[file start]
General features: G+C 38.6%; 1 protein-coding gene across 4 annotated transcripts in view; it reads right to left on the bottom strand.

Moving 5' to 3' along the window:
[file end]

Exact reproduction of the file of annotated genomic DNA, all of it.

General features: G+C 38.6%; 1 protein-coding gene across 4 annotated transcripts in view; it reads right to left on the bottom strand.

Moving 5' to 3' along the window: